It’s hard to believe that Valve’s Source engine is turning 10 years old this month. We still remember being amazed at the Half-Life 2 tech demo shown back in 2003 at E3 and how we marveled at the huge leap in graphics as the notorious G-man appeared looking extremely lifelike.
In the zombie apocalypse, your worst enemies might actually be humans.
The rules used to be simple: Don’t get bitten; destroy the brain. Zombie games like Left 4 Dead, Killing Floor, and Resident Evil shared a vaguely similar approach, even as they offered terrific takes on one of horror’s most ubiquitous subgenres.
Note: This article first appeared in the January issue of the magazine.
I don't know if you've heard, but Minecraft is pretty great. Now, maybe (read: probably) I'm crazy, but building towers that scrape – nay, grievously paper cut – the sky and versions of Mt. Rushmore with the faces of Rush band members actually isn't my favorite part of the game. Truth be told, that award goes to the simple act of cracking open a fresh world and seeing the sights. Minecraft's random generator is a subtle master of “Ooooo, what's that over there?” and each unique world is a joy to explore. Towering, snowcapped mountains, glorious seaside vistas, winding cave mazes that feel thousands of years old (as opposed to seconds) – each one's a Costco bulk bag of block-shaped eye candy.
Meanwhile, when most gamers hear “randomization,” they probably think “Diablo loot,” or – if you've been around the block/are a clinically diagnosed masochist – “roguelikes.” That, I think, needs to change.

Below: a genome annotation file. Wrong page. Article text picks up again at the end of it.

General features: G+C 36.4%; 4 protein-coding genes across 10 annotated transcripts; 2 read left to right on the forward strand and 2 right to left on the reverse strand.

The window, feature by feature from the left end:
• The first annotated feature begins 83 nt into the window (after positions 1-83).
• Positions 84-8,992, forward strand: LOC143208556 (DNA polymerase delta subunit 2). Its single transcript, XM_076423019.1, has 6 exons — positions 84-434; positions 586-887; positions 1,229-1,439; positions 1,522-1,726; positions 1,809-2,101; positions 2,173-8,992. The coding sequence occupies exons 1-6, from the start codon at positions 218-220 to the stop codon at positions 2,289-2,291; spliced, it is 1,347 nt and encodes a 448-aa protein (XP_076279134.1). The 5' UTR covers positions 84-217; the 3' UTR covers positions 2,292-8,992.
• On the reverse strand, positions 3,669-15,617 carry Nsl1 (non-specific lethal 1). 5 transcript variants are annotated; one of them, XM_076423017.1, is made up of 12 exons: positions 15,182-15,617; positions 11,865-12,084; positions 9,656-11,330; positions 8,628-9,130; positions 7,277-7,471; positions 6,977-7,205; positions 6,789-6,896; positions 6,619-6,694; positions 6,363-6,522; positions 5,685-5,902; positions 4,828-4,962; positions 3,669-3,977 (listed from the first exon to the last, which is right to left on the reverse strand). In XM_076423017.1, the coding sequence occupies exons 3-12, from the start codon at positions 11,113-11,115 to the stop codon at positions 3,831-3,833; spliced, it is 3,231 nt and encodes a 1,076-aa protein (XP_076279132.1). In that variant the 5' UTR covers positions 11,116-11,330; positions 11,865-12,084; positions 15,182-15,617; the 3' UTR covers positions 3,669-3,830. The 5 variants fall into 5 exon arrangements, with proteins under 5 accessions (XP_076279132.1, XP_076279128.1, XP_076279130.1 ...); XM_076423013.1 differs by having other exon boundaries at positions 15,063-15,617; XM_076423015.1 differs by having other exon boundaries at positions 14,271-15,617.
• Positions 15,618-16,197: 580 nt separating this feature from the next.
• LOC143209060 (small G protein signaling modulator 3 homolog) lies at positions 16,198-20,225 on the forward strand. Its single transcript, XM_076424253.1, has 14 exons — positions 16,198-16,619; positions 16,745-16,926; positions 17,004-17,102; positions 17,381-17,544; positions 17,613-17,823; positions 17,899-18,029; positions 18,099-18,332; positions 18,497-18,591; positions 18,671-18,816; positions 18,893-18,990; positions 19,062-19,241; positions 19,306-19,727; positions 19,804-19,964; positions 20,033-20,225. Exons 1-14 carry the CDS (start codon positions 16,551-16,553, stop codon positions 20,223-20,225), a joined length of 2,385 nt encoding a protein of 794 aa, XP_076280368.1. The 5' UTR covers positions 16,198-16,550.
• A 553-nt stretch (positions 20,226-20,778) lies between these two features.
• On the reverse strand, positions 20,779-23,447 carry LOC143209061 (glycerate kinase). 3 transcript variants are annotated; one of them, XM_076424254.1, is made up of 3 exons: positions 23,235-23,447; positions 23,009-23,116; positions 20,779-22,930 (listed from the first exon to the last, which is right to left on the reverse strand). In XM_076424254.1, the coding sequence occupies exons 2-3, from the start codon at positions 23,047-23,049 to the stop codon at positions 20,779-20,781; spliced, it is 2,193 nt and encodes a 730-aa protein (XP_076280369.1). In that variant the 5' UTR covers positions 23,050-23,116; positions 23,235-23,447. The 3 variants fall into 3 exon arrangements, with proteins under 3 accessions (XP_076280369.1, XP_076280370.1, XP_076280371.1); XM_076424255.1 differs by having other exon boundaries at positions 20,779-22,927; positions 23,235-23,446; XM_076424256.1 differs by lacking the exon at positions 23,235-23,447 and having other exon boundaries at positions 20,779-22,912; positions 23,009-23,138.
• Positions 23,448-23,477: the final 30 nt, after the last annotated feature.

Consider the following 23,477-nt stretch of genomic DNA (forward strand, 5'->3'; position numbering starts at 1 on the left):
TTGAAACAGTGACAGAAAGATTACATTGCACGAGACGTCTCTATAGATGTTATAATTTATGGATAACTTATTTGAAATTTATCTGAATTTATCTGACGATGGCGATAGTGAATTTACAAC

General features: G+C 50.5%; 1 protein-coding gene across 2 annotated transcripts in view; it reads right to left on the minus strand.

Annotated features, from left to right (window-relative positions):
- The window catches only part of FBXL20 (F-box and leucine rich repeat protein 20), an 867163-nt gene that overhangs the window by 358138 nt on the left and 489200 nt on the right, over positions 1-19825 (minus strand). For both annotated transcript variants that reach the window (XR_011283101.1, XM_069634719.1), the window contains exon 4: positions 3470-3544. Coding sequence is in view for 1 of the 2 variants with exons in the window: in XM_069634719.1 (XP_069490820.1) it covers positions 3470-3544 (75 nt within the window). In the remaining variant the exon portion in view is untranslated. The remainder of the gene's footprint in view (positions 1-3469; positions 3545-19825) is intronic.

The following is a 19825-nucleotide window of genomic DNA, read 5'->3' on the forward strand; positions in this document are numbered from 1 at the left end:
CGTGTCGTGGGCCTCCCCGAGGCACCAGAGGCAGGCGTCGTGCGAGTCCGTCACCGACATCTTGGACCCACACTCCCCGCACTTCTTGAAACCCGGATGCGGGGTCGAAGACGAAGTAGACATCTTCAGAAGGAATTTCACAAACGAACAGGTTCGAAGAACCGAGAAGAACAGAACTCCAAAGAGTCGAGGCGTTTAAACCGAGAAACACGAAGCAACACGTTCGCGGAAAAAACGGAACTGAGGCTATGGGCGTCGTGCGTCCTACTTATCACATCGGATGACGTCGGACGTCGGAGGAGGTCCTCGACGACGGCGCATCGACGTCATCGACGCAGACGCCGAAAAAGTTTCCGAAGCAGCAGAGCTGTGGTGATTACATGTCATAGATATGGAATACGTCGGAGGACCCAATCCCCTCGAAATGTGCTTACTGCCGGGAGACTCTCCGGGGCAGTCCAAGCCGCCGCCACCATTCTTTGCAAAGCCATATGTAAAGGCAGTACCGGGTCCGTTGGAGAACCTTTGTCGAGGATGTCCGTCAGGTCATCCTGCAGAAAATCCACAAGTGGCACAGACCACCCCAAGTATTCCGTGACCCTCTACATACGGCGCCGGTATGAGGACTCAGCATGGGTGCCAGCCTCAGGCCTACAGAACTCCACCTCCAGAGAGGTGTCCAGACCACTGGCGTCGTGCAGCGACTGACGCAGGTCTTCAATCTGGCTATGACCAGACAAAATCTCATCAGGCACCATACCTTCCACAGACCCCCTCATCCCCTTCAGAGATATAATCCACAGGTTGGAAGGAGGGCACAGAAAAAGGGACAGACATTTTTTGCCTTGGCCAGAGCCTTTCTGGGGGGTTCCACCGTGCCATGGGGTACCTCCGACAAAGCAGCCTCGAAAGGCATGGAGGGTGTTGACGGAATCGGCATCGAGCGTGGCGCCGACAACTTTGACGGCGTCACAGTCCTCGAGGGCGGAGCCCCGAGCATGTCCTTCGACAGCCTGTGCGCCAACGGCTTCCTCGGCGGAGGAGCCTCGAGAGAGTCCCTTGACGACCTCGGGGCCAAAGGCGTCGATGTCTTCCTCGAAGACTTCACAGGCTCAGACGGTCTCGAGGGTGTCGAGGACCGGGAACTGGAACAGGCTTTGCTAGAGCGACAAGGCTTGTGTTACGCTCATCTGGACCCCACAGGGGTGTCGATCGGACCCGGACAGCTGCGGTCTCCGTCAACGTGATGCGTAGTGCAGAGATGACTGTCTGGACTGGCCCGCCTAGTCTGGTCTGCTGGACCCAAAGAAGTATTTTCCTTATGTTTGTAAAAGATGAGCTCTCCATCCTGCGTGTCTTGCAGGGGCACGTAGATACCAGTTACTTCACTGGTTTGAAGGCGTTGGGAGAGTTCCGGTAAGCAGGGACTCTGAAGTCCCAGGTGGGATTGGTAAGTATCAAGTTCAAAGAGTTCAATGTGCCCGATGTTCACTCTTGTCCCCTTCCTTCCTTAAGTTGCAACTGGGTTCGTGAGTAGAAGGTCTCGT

Right now, Left 4 Dead 2 is cheaper than its own strategy guide. Yeah.
In honor of its brand new free DLC campaign – which brings back the original Left 4 Dead cast for a bit more zombie slaughter and a whole lot more one-character-of-your-choice-dying-permanently – Valve’s slashed the prices of both Left 4 Dead 1 and 2 to a mere $6.79 a piece. We don’t know what you did to piss Valve off, every zombie ever, but from where we’re looking, it seems they’ve signed your death warrant. Or re-death warrant. Whatever.
So basically, if you’ve yet to give either Left 4 Dead a try, there’s no better time than now. Free DLC, nearly free games, and more zombies than you can shake a green, disembodied hand at; there are “deals” – like the kind you see on the Home Shopping Network – and then there are real deals. And then there’s the kind where you get to shoot things. Can you guess which one this is?
The title pretty much says it all, but that won’t stop me from using the next few lines to remind everyone how much we still love free Left 4 Dead DLC, especially when our console counterparts are stuck paying for it. The Sacrifice campaign which will launch on all platforms October 5th will be a bit of a departure over past offerings since it will support both the original Left 4 Dead along with the sequel.
This odd combination continues to mix things up by allowing those who play the new campaign using the sequel to finally control the original crew alongside all the new special infected that made Left 4 Dead 2 such a huge improvement.
If you’re eager for more feel free to check out the official web comic or teaser trailer to help tide you over until October 5th.
Left 4 Dead 2 is great fun, but there are only so many maps that actually come with the game. And until Valve releases any additional map packs, community-created maps are your best bet for fresh content. But why not learn how to make your own custom maps? With Valve's Hammer World Editor and Google's free SketchUp program, it's actually much easier than you think.